This is an odd situation. Bob Arum, who promotes Manny Pacquiao and is of course promoting Pacquiao's April 9 fight with Tim Bradley, is essentially trying to separate the fighter from the fight at this point, calling Pacquiao's recent comments about homosexuals "reprehensible," and saying that it does not reflect anyone else involved in the promotion.
Arum said he's not sure if already modest projections for pay-per-view sales would be impacted by the controversy, but wants to make very clear that others involved in the promotion, including himself, do not share Pacquiao's beliefs.
"The only way you do damage control is he apologized and we move away from the possibility that anybody would think we or Bradley or anyone connected to the fight believes in what he did say," Arum said. "And if (Pacquiao) believes it, it's unfortunate but that's his belief. You can't really affect somebody who is saying things that you don't believe in but is part of their religious beliefs."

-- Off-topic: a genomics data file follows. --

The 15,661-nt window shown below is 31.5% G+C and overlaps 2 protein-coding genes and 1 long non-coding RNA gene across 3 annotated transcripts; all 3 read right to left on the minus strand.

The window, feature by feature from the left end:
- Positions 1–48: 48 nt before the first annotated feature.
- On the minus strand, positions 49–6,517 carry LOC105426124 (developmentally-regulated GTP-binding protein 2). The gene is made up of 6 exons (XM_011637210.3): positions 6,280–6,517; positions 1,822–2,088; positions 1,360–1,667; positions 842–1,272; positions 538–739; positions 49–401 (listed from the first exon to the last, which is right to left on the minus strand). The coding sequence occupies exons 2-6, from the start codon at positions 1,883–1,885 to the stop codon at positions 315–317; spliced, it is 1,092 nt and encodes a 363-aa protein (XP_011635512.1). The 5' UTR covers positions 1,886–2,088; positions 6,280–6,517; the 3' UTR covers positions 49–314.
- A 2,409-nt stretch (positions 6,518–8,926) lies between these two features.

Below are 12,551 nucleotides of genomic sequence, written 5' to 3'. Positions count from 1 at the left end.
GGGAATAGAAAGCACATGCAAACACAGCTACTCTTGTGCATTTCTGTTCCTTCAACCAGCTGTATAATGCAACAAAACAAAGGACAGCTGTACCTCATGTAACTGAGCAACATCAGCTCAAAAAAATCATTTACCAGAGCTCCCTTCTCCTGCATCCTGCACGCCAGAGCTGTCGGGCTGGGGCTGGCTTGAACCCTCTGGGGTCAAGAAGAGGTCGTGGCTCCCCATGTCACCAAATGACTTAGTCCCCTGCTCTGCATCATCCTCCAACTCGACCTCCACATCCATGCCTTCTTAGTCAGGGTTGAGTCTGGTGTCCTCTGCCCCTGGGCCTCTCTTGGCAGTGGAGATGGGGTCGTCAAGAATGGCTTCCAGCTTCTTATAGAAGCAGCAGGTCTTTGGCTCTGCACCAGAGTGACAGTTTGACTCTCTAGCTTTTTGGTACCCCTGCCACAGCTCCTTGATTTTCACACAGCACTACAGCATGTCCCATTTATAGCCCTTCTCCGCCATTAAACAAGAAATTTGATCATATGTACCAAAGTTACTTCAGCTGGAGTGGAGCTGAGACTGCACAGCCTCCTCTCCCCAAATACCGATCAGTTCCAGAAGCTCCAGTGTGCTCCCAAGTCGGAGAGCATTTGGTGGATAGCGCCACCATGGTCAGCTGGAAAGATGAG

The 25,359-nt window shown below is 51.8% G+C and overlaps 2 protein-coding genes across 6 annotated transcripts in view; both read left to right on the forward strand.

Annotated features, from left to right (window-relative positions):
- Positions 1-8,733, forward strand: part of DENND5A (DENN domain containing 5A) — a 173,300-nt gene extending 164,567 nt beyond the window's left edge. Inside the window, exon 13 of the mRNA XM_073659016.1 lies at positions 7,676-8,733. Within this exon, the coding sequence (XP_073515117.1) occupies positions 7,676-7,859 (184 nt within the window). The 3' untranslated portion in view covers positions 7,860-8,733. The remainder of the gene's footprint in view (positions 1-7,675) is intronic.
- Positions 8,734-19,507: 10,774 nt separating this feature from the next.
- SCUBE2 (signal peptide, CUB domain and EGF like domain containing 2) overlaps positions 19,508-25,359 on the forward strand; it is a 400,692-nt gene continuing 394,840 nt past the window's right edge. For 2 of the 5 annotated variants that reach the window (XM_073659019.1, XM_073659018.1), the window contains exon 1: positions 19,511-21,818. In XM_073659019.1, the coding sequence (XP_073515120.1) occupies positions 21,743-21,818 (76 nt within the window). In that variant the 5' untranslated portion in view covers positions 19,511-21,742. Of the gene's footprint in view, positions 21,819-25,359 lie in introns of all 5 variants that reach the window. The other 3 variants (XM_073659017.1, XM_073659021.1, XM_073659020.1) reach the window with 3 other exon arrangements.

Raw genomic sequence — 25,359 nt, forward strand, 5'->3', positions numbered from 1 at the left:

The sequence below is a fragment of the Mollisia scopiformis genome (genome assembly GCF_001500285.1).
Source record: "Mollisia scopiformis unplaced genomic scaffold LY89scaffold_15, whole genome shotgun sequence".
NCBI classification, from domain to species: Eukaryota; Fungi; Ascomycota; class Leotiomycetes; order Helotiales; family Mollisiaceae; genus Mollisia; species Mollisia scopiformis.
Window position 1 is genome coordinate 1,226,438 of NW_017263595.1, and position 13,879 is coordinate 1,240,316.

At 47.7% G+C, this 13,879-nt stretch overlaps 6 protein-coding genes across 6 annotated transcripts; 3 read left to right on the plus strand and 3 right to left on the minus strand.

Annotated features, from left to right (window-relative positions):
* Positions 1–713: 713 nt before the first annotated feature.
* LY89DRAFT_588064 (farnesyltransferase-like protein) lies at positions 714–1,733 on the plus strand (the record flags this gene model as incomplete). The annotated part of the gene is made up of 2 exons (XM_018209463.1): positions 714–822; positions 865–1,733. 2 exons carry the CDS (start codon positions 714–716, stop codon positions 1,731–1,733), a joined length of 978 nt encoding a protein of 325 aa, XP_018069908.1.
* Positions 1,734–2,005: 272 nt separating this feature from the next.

Nike has already swiftly cut ties with Pacquiao, who is running for a Senate seat in the Philippines. He's served as a Congressman since 2010. His fight in April is being billed as the last of his career, before Pacquaio, now 37, makes politics his full-time job.
It's probably an understatement to say that this isn't the way that Pacquiao envisioned ending his career, shrouded in controversy and being dropped by his biggest sponsor, but, well, he said what he said.